Creating Accessible Documents

Template Options

University Marketing and Communications offers branded Word and PowerPoint templates through WebDAM. 

Looking for templates for something outside of Case Western Reserve? Check Microsoft's accessible template options.

When you're creating a document—even if it's just something you want to email to a colleague—it needs to be accessible. After all, you never know who it will be shared with and whether or not they will be able to obtain the information in the same manner as you.

First and foremost, before you create any documents, read our content creation section. In addition, you'll want to check our guidelines.

Any document that is shared online—via email or websites—should follow accessibility guidelines.

This means they should have:

After you create your document, there are many quick steps you can take to ensure your document is sharing information with everyone who receives it.

Microsoft Office Files (Word, PowerPoint, Excel)

Microsoft Office provides an accessibility checker in Word, Excel, Outlook, OneNote, and PowerPoint on Windows and Mac. It can automatically detect basic accessibility issues within your content and offer solutions.

If you plan on embedding or linking content from Word, Excel or PowerPoint on your site, follow the instructions to open the accessibility checker.

  1. Click 'Reviewat the top of your document
  2. Select 'Check Accessibility'
  3. In the results, click the issues to see why and how you can resolve them.

Word document to PDF

If you intend to save a Word document as a PDF, you must take additional steps to make it accessible.

When you finish working on your document:

  1. Click 'File' then 'Save As'
  2. Set ‘Save as type’ to PDF and then click the ‘Options’ button
  3. In the options menu, ensure that ‘Document structure tags for accessibility’ is checked—then select OK and Save.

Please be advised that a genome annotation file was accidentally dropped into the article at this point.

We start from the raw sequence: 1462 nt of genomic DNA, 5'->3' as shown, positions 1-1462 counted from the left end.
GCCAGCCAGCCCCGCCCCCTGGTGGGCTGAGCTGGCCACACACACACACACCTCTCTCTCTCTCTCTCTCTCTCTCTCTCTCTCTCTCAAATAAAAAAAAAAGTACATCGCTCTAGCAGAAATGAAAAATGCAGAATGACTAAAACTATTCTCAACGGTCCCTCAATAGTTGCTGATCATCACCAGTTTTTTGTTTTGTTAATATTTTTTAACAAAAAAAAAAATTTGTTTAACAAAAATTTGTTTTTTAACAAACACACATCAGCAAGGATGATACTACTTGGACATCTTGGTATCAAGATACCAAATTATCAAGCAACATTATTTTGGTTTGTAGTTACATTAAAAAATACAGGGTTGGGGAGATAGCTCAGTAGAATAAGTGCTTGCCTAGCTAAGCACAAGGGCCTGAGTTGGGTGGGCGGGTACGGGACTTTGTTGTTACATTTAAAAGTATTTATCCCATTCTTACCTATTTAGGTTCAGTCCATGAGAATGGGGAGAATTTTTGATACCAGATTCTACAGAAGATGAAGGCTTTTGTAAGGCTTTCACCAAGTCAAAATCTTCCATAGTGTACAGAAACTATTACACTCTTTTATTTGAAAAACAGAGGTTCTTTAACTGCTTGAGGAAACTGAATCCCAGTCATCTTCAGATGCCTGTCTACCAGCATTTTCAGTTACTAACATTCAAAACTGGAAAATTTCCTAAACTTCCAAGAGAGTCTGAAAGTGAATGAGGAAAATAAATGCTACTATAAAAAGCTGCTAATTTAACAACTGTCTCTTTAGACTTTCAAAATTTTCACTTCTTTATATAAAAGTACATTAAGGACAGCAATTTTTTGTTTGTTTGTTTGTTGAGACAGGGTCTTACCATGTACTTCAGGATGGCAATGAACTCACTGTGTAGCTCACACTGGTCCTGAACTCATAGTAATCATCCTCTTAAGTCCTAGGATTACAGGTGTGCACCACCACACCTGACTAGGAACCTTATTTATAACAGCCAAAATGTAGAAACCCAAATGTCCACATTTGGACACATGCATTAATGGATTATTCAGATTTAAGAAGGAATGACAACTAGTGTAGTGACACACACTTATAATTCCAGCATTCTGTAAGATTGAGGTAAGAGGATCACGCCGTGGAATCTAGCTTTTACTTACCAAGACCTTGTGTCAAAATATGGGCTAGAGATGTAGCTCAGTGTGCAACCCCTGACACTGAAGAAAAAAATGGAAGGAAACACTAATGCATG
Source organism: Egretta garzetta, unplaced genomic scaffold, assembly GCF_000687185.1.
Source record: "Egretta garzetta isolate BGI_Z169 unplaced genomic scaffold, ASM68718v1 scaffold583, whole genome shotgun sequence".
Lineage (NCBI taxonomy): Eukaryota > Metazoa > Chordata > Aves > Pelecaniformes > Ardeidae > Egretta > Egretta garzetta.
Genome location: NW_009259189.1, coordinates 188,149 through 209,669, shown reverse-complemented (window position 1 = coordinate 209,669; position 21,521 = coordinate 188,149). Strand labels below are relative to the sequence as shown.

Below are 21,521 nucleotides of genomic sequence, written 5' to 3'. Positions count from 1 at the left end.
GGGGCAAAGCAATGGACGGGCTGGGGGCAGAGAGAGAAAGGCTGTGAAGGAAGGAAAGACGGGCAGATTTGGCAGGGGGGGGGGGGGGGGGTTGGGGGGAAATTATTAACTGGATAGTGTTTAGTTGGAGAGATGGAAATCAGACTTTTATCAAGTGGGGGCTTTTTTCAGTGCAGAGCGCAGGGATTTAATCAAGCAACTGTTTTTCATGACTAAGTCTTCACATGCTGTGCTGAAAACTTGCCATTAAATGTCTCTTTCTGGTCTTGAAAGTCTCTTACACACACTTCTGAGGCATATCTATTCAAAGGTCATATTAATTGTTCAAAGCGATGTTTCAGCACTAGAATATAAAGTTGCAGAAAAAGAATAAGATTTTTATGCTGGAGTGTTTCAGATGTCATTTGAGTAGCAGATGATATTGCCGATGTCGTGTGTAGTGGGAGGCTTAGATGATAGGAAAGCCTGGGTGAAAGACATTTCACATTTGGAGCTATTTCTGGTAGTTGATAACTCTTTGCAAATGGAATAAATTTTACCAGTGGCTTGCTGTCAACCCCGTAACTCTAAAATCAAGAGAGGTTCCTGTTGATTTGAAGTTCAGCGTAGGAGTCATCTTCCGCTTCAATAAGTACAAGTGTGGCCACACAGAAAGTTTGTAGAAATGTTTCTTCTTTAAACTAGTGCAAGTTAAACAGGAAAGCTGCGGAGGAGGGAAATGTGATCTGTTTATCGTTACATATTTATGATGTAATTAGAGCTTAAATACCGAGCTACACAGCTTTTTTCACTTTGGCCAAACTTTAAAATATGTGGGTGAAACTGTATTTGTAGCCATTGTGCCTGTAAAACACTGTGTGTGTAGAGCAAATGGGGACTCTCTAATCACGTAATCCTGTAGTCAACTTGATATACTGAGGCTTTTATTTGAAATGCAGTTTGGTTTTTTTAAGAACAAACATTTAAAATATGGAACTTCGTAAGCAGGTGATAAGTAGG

Whether you're building a PDF from scratch or you have one already created, Adobe Acrobat can check your PDF for accessibility issues and show you what you need to fix.

  1. Click ‘Tools’ in the top left corner
  2. Select 'Accessibility.' This will open a tool box on the right so you can check the accessibility of your document.
  3. Run a ‘Full Check’
  4. Fix any remaining issues

The first option under Accessibility is going to be ‘Autotag Document.' This option will do the same thing as selecting ‘Document Structure Tags for Accessibility’ in Microsoft Word. Use this option if you already have the PDF created and need to make it accessible.

Note: Scanned documents, especially photocopies of articles, can very rarely be made accessible. Links to online, website-based versions should be provided.

Check your PDF's accessibility.

Google Docs/Slides

Google's suite of tools, such as Docs and Slides, are intended to be accessible for everyone who uses them—but there are limitations for certain devices.

While work done in the Google Suite can be made more accessible, it may never be completely usable by all people with disabilities.

However, we're providing some steps you need to take to ensure that what you create abides by the basics that Google has designed.


All images, except those used strictly for decorative purposes, should include alternative text.

  1. On your uploaded image, right click and select "Alt text."
  2. Enter a title and description.
  3. Click "OK."

Alternatively, images can have descriptive captions and/or text written within the document that explains their purpose.


Use proper headings (H1, H2, H3, etc.) to help guide users and screen readers through a page. The document title should be in Heading 1, major subsections in Heading 2, further subsections in Heading 3, etc. You can use the drop-down "Styles" menu to designate each heading style. 


Because screen readers often scan a document for links, it's important to make sure your links make sense without surrounding content, and that the link text clearly describes the destination. For example: "Find your class schedule in SIS." Rather than "Click here for your schedule."

Download and Sharing Options

If a user cannot read a Google Doc file, an editor can download the file as an accessible Microsoft Office file.

Slides can be shared as an HTML file to show an entire presentation in a single, scrollable HTML page instead of one slide at a time. This is especially helpful for those who use screen readers. 

To access a presentation in HTML view, use the keyboard shortcut Ctrl + Alt + Shift + p (Windows or Chrome OS) or ⌘ + Option + Shift + p (Mac).